THE DEBATE OVER goal-line technology in football could soon come to an end as the sport’s most important people meet today at FIFA headquarters in Zurich, Switzerland.
Last month, the International Football Association Board approved goal-line technology in principle in March and tested two different systems of determining whether or not a ball has crossed the line.
At Euro 2012, a huge mistake by referees in the England-Ukraine match made it clear goal-line technology is necessary at soccer’s highest level.
Today, a vote will determine whether one or both of the systems will be put into practice, or if the sport will continue to rely on referees to determine goals. FIFA gets four votes, and the national associations of England, Scotland, Wales and Northern Ireland each get one vote, with a two-thirds majority needed to approve any changes.
The technology up for consideration is already widely used in other sports and has proven to be a quick and effective. The first is Hawk-Eye, which is the same instant-replay technology used in three of the four Grand Slams of tennis.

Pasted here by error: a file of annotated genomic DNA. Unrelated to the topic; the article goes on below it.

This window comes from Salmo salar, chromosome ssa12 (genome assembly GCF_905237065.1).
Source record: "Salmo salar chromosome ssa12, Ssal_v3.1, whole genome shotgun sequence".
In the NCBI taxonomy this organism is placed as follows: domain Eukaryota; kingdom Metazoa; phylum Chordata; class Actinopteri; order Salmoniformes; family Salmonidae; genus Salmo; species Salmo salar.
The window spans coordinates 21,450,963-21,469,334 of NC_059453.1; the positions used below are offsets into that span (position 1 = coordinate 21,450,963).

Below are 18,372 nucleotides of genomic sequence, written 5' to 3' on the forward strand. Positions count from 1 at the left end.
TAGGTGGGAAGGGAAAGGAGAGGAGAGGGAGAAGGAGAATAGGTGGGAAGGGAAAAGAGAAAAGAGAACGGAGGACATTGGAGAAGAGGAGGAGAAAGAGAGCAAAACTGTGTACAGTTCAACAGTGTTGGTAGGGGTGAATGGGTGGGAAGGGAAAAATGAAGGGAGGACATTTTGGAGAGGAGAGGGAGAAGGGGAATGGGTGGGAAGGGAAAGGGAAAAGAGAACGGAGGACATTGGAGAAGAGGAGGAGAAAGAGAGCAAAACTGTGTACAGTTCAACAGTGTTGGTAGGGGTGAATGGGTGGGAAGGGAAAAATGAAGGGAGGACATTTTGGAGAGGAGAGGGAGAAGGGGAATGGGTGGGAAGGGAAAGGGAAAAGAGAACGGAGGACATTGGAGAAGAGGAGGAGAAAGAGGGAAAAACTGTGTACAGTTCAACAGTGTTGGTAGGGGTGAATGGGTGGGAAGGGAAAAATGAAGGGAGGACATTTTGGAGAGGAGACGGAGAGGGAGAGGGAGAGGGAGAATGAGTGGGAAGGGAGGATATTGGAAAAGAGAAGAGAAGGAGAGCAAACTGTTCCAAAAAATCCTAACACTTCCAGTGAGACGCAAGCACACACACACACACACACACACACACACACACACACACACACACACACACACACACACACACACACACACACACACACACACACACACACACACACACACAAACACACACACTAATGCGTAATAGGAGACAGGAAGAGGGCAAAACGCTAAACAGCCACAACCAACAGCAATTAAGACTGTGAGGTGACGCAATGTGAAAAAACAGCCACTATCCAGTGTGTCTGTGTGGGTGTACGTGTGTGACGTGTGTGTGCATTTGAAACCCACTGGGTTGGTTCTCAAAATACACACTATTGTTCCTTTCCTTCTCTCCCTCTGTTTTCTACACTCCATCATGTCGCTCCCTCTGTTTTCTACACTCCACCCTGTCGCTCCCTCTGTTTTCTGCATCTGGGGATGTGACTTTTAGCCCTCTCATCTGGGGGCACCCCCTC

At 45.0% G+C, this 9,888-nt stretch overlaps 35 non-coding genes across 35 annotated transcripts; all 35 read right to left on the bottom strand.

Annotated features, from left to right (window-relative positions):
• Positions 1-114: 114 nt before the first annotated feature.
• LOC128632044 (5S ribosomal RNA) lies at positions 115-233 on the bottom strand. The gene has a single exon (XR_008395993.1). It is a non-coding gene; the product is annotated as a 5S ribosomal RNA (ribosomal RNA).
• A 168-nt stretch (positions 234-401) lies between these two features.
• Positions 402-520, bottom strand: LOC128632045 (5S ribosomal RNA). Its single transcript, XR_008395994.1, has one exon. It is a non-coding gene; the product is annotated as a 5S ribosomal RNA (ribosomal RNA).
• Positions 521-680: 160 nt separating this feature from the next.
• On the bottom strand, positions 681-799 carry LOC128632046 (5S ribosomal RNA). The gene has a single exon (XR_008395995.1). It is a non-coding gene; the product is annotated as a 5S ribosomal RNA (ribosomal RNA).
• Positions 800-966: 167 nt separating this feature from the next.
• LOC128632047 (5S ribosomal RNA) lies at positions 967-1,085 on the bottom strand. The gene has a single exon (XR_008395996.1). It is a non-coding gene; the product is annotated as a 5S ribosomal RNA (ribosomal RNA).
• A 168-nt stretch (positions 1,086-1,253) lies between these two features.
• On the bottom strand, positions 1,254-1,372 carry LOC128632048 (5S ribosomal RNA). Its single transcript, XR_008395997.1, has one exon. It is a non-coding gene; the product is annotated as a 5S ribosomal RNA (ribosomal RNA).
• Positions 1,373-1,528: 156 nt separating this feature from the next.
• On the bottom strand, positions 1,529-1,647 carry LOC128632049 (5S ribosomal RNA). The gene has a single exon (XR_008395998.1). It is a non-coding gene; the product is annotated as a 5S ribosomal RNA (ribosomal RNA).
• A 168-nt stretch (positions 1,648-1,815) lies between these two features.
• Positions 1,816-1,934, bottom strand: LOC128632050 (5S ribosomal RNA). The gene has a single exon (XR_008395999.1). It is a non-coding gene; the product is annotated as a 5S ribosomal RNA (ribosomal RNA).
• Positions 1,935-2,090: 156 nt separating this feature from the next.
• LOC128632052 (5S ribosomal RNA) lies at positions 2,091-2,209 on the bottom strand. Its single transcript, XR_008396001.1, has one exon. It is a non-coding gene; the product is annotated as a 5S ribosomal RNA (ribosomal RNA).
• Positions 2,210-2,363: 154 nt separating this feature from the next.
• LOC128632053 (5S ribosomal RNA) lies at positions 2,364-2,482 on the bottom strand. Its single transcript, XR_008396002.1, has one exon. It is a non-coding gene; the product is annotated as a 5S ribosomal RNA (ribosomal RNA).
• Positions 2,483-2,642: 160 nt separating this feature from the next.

The second system is GoalRef, which uses a microchip inside of the ball and a magnetic field set up around the goal to send a signal to the referee whenever a goal is scored. The system has already been approved for use in team handball, and gives an immediate response to the referee, meaning there would be no stoppage of play whatsoever.
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Would you be happy to see it introduced?